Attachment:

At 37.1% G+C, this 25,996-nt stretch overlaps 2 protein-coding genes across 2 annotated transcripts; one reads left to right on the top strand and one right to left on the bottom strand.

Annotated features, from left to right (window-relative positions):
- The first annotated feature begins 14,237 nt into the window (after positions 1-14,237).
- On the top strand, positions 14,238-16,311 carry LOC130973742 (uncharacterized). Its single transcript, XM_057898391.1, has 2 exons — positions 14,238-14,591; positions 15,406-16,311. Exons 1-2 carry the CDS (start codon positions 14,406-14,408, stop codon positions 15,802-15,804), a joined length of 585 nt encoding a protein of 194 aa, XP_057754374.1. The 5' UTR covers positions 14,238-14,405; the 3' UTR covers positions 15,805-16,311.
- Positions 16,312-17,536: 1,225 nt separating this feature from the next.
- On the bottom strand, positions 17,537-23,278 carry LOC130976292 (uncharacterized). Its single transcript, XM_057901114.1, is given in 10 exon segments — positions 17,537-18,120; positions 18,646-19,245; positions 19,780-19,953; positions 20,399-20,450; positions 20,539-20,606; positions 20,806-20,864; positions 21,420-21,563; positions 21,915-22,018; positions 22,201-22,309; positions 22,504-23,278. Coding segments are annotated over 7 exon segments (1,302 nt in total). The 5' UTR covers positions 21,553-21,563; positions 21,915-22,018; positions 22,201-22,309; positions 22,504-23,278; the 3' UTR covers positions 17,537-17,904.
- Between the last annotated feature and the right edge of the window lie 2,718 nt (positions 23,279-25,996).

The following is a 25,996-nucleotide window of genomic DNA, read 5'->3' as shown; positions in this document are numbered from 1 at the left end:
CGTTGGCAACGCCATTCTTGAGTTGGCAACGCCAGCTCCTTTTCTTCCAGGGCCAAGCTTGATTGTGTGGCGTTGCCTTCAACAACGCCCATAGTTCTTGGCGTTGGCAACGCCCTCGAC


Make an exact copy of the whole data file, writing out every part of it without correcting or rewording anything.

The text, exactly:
At 37.1% G+C, this 25,996-nt stretch overlaps 2 protein-coding genes across 2 annotated transcripts; one reads left to right on the top strand and one right to left on the bottom strand.

Annotated features, from left to right (window-relative positions):
- The first annotated feature begins 14,237 nt into the window (after positions 1-14,237).
- On the top strand, positions 14,238-16,311 carry LOC130973742 (uncharacterized). Its single transcript, XM_057898391.1, has 2 exons — positions 14,238-14,591; positions 15,406-16,311. Exons 1-2 carry the CDS (start codon positions 14,406-14,408, stop codon positions 15,802-15,804), a joined length of 585 nt encoding a protein of 194 aa, XP_057754374.1. The 5' UTR covers positions 14,238-14,405; the 3' UTR covers positions 15,805-16,311.
- Positions 16,312-17,536: 1,225 nt separating this feature from the next.
- On the bottom strand, positions 17,537-23,278 carry LOC130976292 (uncharacterized). Its single transcript, XM_057901114.1, is given in 10 exon segments — positions 17,537-18,120; positions 18,646-19,245; positions 19,780-19,953; positions 20,399-20,450; positions 20,539-20,606; positions 20,806-20,864; positions 21,420-21,563; positions 21,915-22,018; positions 22,201-22,309; positions 22,504-23,278. Coding segments are annotated over 7 exon segments (1,302 nt in total). The 5' UTR covers positions 21,553-21,563; positions 21,915-22,018; positions 22,201-22,309; positions 22,504-23,278; the 3' UTR covers positions 17,537-17,904.
- Between the last annotated feature and the right edge of the window lie 2,718 nt (positions 23,279-25,996).

The following is a 25,996-nucleotide window of genomic DNA, read 5'->3' as shown; positions in this document are numbered from 1 at the left end:
CGTTGGCAACGCCATTCTTGAGTTGGCAACGCCAGCTCCTTTTCTTCCAGGGCCAAGCTTGATTGTGTGGCGTTGCCTTCAACAACGCCCATAGTTCTTGGCGTTGGCAACGCCCTCGAC